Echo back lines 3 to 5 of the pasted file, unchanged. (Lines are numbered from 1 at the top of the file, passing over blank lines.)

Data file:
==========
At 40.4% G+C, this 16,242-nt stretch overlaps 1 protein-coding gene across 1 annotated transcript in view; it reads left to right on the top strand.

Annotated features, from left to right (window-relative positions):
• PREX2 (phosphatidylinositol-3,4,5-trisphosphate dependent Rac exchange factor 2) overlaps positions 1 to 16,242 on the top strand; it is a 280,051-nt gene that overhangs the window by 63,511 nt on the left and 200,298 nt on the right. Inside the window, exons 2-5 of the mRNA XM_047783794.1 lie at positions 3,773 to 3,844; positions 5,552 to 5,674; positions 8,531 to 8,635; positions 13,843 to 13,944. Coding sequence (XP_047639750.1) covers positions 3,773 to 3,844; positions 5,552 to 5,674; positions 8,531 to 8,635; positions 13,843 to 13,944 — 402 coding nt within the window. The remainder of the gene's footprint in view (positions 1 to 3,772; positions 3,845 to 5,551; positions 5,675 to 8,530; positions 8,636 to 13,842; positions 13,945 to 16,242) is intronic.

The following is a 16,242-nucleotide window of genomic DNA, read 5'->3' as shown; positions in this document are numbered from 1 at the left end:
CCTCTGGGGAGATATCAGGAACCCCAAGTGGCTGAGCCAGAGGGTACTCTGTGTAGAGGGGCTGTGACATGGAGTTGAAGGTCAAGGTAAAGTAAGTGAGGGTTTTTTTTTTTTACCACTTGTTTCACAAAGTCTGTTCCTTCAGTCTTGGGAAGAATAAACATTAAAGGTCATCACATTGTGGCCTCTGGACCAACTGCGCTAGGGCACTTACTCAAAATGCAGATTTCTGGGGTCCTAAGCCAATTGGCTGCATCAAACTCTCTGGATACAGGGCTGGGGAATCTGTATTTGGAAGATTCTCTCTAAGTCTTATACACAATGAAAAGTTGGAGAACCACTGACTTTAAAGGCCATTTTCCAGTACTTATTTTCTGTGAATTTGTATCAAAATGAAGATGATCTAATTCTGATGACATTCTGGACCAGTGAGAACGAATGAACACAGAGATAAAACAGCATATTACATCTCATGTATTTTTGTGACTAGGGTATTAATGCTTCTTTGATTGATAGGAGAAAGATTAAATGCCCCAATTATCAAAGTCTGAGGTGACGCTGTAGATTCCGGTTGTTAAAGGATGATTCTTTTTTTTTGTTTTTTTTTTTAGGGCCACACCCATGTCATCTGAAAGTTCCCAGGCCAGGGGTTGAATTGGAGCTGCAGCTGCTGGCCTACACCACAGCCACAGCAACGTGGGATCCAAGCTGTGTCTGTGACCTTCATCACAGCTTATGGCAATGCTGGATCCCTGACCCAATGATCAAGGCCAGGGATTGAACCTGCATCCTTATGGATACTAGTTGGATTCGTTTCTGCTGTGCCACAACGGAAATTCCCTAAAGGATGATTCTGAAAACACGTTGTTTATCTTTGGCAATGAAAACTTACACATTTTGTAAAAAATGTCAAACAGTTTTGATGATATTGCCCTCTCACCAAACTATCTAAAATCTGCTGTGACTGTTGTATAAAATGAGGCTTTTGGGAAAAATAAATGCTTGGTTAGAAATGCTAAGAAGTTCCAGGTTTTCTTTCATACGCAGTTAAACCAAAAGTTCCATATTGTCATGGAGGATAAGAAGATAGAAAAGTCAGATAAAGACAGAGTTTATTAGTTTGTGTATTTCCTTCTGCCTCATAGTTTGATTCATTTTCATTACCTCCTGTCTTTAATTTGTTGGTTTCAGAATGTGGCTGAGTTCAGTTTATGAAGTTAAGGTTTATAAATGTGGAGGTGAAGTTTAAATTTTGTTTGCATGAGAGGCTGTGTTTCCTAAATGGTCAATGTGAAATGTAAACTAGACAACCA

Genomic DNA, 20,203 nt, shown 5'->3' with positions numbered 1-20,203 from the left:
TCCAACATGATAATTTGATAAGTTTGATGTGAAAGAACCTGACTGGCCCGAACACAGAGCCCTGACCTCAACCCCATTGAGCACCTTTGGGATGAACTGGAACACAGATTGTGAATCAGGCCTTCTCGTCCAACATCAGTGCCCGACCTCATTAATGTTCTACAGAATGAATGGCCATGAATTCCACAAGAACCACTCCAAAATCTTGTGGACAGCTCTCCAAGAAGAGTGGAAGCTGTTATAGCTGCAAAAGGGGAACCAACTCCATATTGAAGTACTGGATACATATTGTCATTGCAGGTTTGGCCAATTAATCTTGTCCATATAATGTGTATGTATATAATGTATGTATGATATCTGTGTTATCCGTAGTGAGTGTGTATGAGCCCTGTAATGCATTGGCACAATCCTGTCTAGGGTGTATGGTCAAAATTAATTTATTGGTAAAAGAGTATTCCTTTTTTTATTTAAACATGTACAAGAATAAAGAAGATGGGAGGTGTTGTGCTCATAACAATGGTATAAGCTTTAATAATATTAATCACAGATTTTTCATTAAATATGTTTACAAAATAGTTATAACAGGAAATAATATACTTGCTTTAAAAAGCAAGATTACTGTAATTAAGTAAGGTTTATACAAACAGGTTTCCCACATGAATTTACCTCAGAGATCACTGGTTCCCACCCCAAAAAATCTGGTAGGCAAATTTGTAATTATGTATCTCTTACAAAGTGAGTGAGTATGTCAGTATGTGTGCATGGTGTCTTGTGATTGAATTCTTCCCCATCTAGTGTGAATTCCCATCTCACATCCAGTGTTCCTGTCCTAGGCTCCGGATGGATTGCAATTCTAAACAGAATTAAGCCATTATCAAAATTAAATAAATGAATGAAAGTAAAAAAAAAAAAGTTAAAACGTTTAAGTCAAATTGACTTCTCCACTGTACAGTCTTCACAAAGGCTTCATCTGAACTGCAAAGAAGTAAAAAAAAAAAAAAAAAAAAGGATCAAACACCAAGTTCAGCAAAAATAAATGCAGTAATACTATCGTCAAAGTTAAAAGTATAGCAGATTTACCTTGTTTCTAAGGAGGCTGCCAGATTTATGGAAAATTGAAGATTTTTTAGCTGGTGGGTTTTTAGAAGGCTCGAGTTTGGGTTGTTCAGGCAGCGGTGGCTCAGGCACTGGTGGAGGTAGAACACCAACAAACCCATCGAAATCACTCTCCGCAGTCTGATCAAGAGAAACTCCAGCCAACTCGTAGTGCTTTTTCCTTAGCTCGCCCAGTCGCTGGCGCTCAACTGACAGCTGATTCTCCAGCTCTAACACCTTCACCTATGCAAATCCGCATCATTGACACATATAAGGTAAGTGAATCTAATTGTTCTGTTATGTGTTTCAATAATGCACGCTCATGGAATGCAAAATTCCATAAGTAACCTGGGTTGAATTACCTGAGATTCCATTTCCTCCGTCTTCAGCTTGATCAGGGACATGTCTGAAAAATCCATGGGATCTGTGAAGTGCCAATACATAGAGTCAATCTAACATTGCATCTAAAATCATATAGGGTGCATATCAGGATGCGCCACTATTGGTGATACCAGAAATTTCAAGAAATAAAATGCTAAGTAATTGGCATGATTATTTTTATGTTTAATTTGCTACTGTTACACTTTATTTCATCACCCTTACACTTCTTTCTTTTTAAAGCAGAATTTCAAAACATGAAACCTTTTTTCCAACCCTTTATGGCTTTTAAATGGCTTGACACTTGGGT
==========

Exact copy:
• PREX2 (phosphatidylinositol-3,4,5-trisphosphate dependent Rac exchange factor 2) overlaps positions 1 to 16,242 on the top strand; it is a 280,051-nt gene that overhangs the window by 63,511 nt on the left and 200,298 nt on the right. Inside the window, exons 2-5 of the mRNA XM_047783794.1 lie at positions 3,773 to 3,844; positions 5,552 to 5,674; positions 8,531 to 8,635; positions 13,843 to 13,944. Coding sequence (XP_047639750.1) covers positions 3,773 to 3,844; positions 5,552 to 5,674; positions 8,531 to 8,635; positions 13,843 to 13,944 — 402 coding nt within the window. The remainder of the gene's footprint in view (positions 1 to 3,772; positions 3,845 to 5,551; positions 5,675 to 8,530; positions 8,636 to 13,842; positions 13,945 to 16,242) is intronic.

The following is a 16,242-nucleotide window of genomic DNA, read 5'->3' as shown; positions in this document are numbered from 1 at the left end:
CCTCTGGGGAGATATCAGGAACCCCAAGTGGCTGAGCCAGAGGGTACTCTGTGTAGAGGGGCTGTGACATGGAGTTGAAGGTCAAGGTAAAGTAAGTGAGGGTTTTTTTTTTTTACCACTTGTTTCACAAAGTCTGTTCCTTCAGTCTTGGGAAGAATAAACATTAAAGGTCATCACATTGTGGCCTCTGGACCAACTGCGCTAGGGCACTTACTCAAAATGCAGATTTCTGGGGTCCTAAGCCAATTGGCTGCATCAAACTCTCTGGATACAGGGCTGGGGAATCTGTATTTGGAAGATTCTCTCTAAGTCTTATACACAATGAAAAGTTGGAGAACCACTGACTTTAAAGGCCATTTTCCAGTACTTATTTTCTGTGAATTTGTATCAAAATGAAGATGATCTAATTCTGATGACATTCTGGACCAGTGAGAACGAATGAACACAGAGATAAAACAGCATATTACATCTCATGTATTTTTGTGACTAGGGTATTAATGCTTCTTTGATTGATAGGAGAAAGATTAAATGCCCCAATTATCAAAGTCTGAGGTGACGCTGTAGATTCCGGTTGTTAAAGGATGATTCTTTTTTTTTGTTTTTTTTTTTAGGGCCACACCCATGTCATCTGAAAGTTCCCAGGCCAGGGGTTGAATTGGAGCTGCAGCTGCTGGCCTACACCACAGCCACAGCAACGTGGGATCCAAGCTGTGTCTGTGACCTTCATCACAGCTTATGGCAATGCTGGATCCCTGACCCAATGATCAAGGCCAGGGATTGAACCTGCATCCTTATGGATACTAGTTGGATTCGTTTCTGCTGTGCCACAACGGAAATTCCCTAAAGGATGATTCTGAAAACACGTTGTTTATCTTTGGCAATGAAAACTTACACATTTTGTAAAAAATGTCAAACAGTTTTGATGATATTGCCCTCTCACCAAACTATCTAAAATCTGCTGTGACTGTTGTATAAAATGAGGCTTTTGGGAAAAATAAATGCTTGGTTAGAAATGCTAAGAAGTTCCAGGTTTTCTTTCATACGCAGTTAAACCAAAAGTTCCATATTGTCATGGAGGATAAGAAGATAGAAAAGTCAGATAAAGACAGAGTTTATTAGTTTGTGTATTTCCTTCTGCCTCATAGTTTGATTCATTTTCATTACCTCCTGTCTTTAATTTGTTGGTTTCAGAATGTGGCTGAGTTCAGTTTATGAAGTTAAGGTTTATAAATGTGGAGGTGAAGTTTAAATTTTGTTTGCATGAGAGGCTGTGTTTCCTAAATGGTCAATGTGAAATGTAAACTAGACAACCA